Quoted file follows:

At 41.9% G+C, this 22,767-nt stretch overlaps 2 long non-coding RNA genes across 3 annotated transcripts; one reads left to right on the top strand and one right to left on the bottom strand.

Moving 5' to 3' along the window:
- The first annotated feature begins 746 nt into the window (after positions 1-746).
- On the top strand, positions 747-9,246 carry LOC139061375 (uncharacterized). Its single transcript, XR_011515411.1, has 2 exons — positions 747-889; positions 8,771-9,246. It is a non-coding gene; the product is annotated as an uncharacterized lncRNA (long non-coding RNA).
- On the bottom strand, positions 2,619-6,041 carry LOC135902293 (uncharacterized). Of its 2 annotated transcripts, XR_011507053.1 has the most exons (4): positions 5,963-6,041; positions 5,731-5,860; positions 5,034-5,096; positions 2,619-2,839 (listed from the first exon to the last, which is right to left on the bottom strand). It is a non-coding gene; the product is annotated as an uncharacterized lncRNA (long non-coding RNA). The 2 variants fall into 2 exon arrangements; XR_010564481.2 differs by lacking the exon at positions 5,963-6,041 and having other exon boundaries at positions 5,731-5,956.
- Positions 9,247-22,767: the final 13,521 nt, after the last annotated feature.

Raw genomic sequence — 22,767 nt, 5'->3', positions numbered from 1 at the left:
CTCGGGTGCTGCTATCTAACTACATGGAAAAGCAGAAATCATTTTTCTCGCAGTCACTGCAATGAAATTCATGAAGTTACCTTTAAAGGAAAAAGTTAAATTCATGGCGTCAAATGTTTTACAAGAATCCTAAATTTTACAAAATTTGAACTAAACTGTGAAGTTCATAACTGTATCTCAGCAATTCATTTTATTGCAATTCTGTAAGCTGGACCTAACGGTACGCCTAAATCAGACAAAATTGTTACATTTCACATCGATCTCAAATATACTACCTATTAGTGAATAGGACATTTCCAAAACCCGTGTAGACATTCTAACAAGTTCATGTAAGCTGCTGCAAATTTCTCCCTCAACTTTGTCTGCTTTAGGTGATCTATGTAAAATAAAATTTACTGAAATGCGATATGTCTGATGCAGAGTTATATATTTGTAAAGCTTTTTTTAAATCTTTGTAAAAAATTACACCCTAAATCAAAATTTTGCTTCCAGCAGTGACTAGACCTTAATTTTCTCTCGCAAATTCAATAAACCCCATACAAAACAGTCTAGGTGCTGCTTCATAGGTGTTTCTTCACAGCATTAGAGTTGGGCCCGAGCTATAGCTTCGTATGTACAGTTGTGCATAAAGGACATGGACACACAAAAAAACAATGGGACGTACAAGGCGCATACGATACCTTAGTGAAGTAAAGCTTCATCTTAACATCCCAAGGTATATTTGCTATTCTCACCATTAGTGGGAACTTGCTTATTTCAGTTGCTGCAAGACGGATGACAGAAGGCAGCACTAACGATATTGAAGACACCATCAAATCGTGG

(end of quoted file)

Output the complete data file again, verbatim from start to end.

At 41.9% G+C, this 22,767-nt stretch overlaps 2 long non-coding RNA genes across 3 annotated transcripts; one reads left to right on the top strand and one right to left on the bottom strand.

Moving 5' to 3' along the window:
- The first annotated feature begins 746 nt into the window (after positions 1-746).
- On the top strand, positions 747-9,246 carry LOC139061375 (uncharacterized). Its single transcript, XR_011515411.1, has 2 exons — positions 747-889; positions 8,771-9,246. It is a non-coding gene; the product is annotated as an uncharacterized lncRNA (long non-coding RNA).
- On the bottom strand, positions 2,619-6,041 carry LOC135902293 (uncharacterized). Of its 2 annotated transcripts, XR_011507053.1 has the most exons (4): positions 5,963-6,041; positions 5,731-5,860; positions 5,034-5,096; positions 2,619-2,839 (listed from the first exon to the last, which is right to left on the bottom strand). It is a non-coding gene; the product is annotated as an uncharacterized lncRNA (long non-coding RNA). The 2 variants fall into 2 exon arrangements; XR_010564481.2 differs by lacking the exon at positions 5,963-6,041 and having other exon boundaries at positions 5,731-5,956.
- Positions 9,247-22,767: the final 13,521 nt, after the last annotated feature.

Raw genomic sequence — 22,767 nt, 5'->3', positions numbered from 1 at the left:
CTCGGGTGCTGCTATCTAACTACATGGAAAAGCAGAAATCATTTTTCTCGCAGTCACTGCAATGAAATTCATGAAGTTACCTTTAAAGGAAAAAGTTAAATTCATGGCGTCAAATGTTTTACAAGAATCCTAAATTTTACAAAATTTGAACTAAACTGTGAAGTTCATAACTGTATCTCAGCAATTCATTTTATTGCAATTCTGTAAGCTGGACCTAACGGTACGCCTAAATCAGACAAAATTGTTACATTTCACATCGATCTCAAATATACTACCTATTAGTGAATAGGACATTTCCAAAACCCGTGTAGACATTCTAACAAGTTCATGTAAGCTGCTGCAAATTTCTCCCTCAACTTTGTCTGCTTTAGGTGATCTATGTAAAATAAAATTTACTGAAATGCGATATGTCTGATGCAGAGTTATATATTTGTAAAGCTTTTTTTAAATCTTTGTAAAAAATTACACCCTAAATCAAAATTTTGCTTCCAGCAGTGACTAGACCTTAATTTTCTCTCGCAAATTCAATAAACCCCATACAAAACAGTCTAGGTGCTGCTTCATAGGTGTTTCTTCACAGCATTAGAGTTGGGCCCGAGCTATAGCTTCGTATGTACAGTTGTGCATAAAGGACATGGACACACAAAAAAACAATGGGACGTACAAGGCGCATACGATACCTTAGTGAAGTAAAGCTTCATCTTAACATCCCAAGGTATATTTGCTATTCTCACCATTAGTGGGAACTTGCTTATTTCAGTTGCTGCAAGACGGATGACAGAAGGCAGCACTAACGATATTGAAGACACCATCAAATCGTGG